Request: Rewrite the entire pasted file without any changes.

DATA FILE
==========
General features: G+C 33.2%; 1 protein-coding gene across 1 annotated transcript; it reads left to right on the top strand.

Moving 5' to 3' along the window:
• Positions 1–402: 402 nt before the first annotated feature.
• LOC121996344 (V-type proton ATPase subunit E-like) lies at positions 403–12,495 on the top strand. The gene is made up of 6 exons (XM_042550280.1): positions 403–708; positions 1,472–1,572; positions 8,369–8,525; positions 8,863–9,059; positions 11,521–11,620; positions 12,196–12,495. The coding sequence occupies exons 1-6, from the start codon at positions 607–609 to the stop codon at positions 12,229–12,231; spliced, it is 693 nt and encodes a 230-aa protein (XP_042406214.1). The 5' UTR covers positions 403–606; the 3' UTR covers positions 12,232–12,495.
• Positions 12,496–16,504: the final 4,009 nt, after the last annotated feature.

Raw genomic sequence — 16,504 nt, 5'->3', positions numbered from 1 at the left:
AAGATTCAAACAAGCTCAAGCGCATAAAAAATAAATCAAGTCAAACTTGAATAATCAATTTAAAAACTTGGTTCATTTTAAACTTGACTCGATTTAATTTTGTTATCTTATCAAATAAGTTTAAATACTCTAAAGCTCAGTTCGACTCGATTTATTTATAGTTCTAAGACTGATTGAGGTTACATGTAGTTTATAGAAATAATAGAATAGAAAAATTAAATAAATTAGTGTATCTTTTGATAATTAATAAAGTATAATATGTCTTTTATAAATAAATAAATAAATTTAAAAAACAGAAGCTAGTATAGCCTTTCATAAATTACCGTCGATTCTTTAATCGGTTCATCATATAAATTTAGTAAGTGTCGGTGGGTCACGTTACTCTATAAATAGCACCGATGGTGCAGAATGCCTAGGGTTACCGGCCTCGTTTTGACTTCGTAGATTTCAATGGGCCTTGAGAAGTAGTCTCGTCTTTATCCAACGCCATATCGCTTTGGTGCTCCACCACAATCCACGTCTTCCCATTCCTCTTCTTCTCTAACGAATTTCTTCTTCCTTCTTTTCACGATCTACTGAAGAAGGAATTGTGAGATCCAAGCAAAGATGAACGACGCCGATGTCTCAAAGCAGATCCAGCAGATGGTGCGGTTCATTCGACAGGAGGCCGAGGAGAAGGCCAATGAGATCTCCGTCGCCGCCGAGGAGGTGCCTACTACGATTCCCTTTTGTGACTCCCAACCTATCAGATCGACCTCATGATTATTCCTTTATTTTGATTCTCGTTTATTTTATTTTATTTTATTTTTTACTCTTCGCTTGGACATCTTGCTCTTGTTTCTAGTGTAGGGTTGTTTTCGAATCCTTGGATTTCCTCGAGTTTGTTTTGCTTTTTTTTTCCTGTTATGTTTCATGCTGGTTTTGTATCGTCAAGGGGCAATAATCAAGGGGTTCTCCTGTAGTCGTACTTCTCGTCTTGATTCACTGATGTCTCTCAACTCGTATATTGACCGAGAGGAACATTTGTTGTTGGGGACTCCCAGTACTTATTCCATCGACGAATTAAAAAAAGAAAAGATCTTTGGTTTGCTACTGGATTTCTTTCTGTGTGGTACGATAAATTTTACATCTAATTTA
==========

General features: G+C 33.2%; 1 protein-coding gene across 1 annotated transcript; it reads left to right on the top strand.

Moving 5' to 3' along the window:
• Positions 1–402: 402 nt before the first annotated feature.
• LOC121996344 (V-type proton ATPase subunit E-like) lies at positions 403–12,495 on the top strand. The gene is made up of 6 exons (XM_042550280.1): positions 403–708; positions 1,472–1,572; positions 8,369–8,525; positions 8,863–9,059; positions 11,521–11,620; positions 12,196–12,495. The coding sequence occupies exons 1-6, from the start codon at positions 607–609 to the stop codon at positions 12,229–12,231; spliced, it is 693 nt and encodes a 230-aa protein (XP_042406214.1). The 5' UTR covers positions 403–606; the 3' UTR covers positions 12,232–12,495.
• Positions 12,496–16,504: the final 4,009 nt, after the last annotated feature.

Raw genomic sequence — 16,504 nt, 5'->3', positions numbered from 1 at the left:
AAGATTCAAACAAGCTCAAGCGCATAAAAAATAAATCAAGTCAAACTTGAATAATCAATTTAAAAACTTGGTTCATTTTAAACTTGACTCGATTTAATTTTGTTATCTTATCAAATAAGTTTAAATACTCTAAAGCTCAGTTCGACTCGATTTATTTATAGTTCTAAGACTGATTGAGGTTACATGTAGTTTATAGAAATAATAGAATAGAAAAATTAAATAAATTAGTGTATCTTTTGATAATTAATAAAGTATAATATGTCTTTTATAAATAAATAAATAAATTTAAAAAACAGAAGCTAGTATAGCCTTTCATAAATTACCGTCGATTCTTTAATCGGTTCATCATATAAATTTAGTAAGTGTCGGTGGGTCACGTTACTCTATAAATAGCACCGATGGTGCAGAATGCCTAGGGTTACCGGCCTCGTTTTGACTTCGTAGATTTCAATGGGCCTTGAGAAGTAGTCTCGTCTTTATCCAACGCCATATCGCTTTGGTGCTCCACCACAATCCACGTCTTCCCATTCCTCTTCTTCTCTAACGAATTTCTTCTTCCTTCTTTTCACGATCTACTGAAGAAGGAATTGTGAGATCCAAGCAAAGATGAACGACGCCGATGTCTCAAAGCAGATCCAGCAGATGGTGCGGTTCATTCGACAGGAGGCCGAGGAGAAGGCCAATGAGATCTCCGTCGCCGCCGAGGAGGTGCCTACTACGATTCCCTTTTGTGACTCCCAACCTATCAGATCGACCTCATGATTATTCCTTTATTTTGATTCTCGTTTATTTTATTTTATTTTATTTTTTACTCTTCGCTTGGACATCTTGCTCTTGTTTCTAGTGTAGGGTTGTTTTCGAATCCTTGGATTTCCTCGAGTTTGTTTTGCTTTTTTTTTCCTGTTATGTTTCATGCTGGTTTTGTATCGTCAAGGGGCAATAATCAAGGGGTTCTCCTGTAGTCGTACTTCTCGTCTTGATTCACTGATGTCTCTCAACTCGTATATTGACCGAGAGGAACATTTGTTGTTGGGGACTCCCAGTACTTATTCCATCGACGAATTAAAAAAAGAAAAGATCTTTGGTTTGCTACTGGATTTCTTTCTGTGTGGTACGATAAATTTTACATCTAATTTA